After winning her first election Tuesday, Cindy Wilson got up in the morning to do what she loves most — teach kids. She wasn’t going to miss today because it’s the last day for her seniors — and the beginning of the end to her 33-year teaching career.
Wilson announced Wednesday morning she’ll retire from teaching to focus solely on her bid to unseat Superintendent Sherri Ybarra in the November general election. Ybarra, seeking a second term, handily defeated challenger Jeff Dillon in the GOP primary.
“I’m a little emotional,” Wilson said after a long night of watching election results that ended with her victory over Allen Humble in the Democratic primary. “I love these kids with all my heart and they were so excited to have voted for the first time. I want to celebrate with them.”
Many of those seniors who Wilson will teach today voted for her yesterday, according to the hundreds of texts and Snapchat messages she received last night.
“I love my job so much and I love these kids will all of my heart,” she said as she drove to Capital High to teach government for the last time. “It’s a little tough on me right now, to know I won’t be teaching anymore, but this is a good thing.”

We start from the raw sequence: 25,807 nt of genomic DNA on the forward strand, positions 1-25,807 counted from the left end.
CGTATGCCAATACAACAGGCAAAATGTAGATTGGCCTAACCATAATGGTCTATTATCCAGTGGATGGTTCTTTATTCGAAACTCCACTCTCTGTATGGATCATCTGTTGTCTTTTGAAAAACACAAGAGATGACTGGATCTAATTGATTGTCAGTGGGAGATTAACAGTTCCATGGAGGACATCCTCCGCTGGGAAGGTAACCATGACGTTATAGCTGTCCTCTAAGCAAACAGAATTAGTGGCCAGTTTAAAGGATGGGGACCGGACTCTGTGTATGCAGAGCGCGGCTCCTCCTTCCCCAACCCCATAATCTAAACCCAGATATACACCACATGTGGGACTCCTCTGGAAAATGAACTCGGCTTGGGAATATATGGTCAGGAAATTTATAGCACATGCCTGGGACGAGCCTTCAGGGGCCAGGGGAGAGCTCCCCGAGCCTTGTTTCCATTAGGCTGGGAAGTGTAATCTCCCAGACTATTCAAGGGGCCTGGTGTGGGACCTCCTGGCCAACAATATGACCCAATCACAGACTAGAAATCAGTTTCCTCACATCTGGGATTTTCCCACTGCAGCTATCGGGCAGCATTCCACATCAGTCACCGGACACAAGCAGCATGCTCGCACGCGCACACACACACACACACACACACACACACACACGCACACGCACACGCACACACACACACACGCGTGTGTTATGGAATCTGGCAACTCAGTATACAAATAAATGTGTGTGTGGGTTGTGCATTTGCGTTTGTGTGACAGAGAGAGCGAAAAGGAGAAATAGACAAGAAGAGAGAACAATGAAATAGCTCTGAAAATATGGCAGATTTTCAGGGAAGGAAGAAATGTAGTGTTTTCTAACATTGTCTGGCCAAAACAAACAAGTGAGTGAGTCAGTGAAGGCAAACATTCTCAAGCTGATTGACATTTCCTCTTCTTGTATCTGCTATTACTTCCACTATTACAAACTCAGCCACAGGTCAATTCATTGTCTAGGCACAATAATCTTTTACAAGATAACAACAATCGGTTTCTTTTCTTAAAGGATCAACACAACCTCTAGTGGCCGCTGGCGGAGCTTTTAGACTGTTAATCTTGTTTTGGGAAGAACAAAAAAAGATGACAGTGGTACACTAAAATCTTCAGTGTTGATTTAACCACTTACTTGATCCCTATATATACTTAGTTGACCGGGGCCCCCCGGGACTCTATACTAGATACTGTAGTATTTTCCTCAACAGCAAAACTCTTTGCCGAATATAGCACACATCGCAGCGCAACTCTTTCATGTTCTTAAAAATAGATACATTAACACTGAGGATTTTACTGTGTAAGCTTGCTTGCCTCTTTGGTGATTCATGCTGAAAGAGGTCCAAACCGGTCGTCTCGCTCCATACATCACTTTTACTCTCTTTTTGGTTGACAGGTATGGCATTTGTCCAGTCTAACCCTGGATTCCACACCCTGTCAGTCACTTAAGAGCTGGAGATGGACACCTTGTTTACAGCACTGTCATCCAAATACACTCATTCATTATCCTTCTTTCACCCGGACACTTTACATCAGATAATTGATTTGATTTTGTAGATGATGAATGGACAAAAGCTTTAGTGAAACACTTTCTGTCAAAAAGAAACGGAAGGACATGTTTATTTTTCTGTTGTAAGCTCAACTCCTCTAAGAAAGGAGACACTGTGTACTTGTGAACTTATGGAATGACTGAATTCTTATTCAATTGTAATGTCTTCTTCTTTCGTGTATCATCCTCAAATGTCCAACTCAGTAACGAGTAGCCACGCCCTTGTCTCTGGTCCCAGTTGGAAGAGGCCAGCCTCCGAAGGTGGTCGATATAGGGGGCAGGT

And immediately following the schoolday, Wilson’s campaign begins with an advisory committee meeting tonight. The committee will begin developing strategies to defeat Ybarra. Wilson said her committee contains both Democrats and Republicans alike, but she wasn’t prepared to name them.
“The status quo is not good enough anymore,” Wilson said. “I can’t do this by myself, but I can help facilitate these excellent ideas on how we move forward.”
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Ybarra, on the other hand, said she will first perform her duties as superintendent and will campaign on weekends.
“It’s a balancing act, and it’s about being organized, but that’s what I do well,” Ybarra said.
Wilson has been following Idaho political campaigns since 1975 when she said she went to her county court house to watch election results be posted on a chalkboard. She was a page for the Idaho Legislature and she earned a degree in political science. This was her first experience as a candidate.
“It’s a whole different set of emotions,” said Wilson.
She was most pleased with her success in Clearwater County where she earned 95 percent of the vote. She grew up in Preston and has lived in Pierce, Weippe, Orofino, Shelley and now lives in Meridian.
“I know those people, I taught there for 24 years, they know me,” Wilson said. “That’s my biggest testimonial — is the people who know me voted for me. Our mission with the campaign is to meet people and let them get to know me. I want to get to know everyone in the state.”
Wilson said she can’t wait to hit every county fair and coffee shop in Idaho over the next five months.
She’s also looking forward to meeting with her former students and colleagues.
“So many of my 4,000 students have messaged me about how they can get involved,” Wilson said. “It’s really heartwarming.”
- Our election profile on Cindy Wilson
- Our coverage of the primary
- Wilson has more than doubled her opponent in raising campaign money.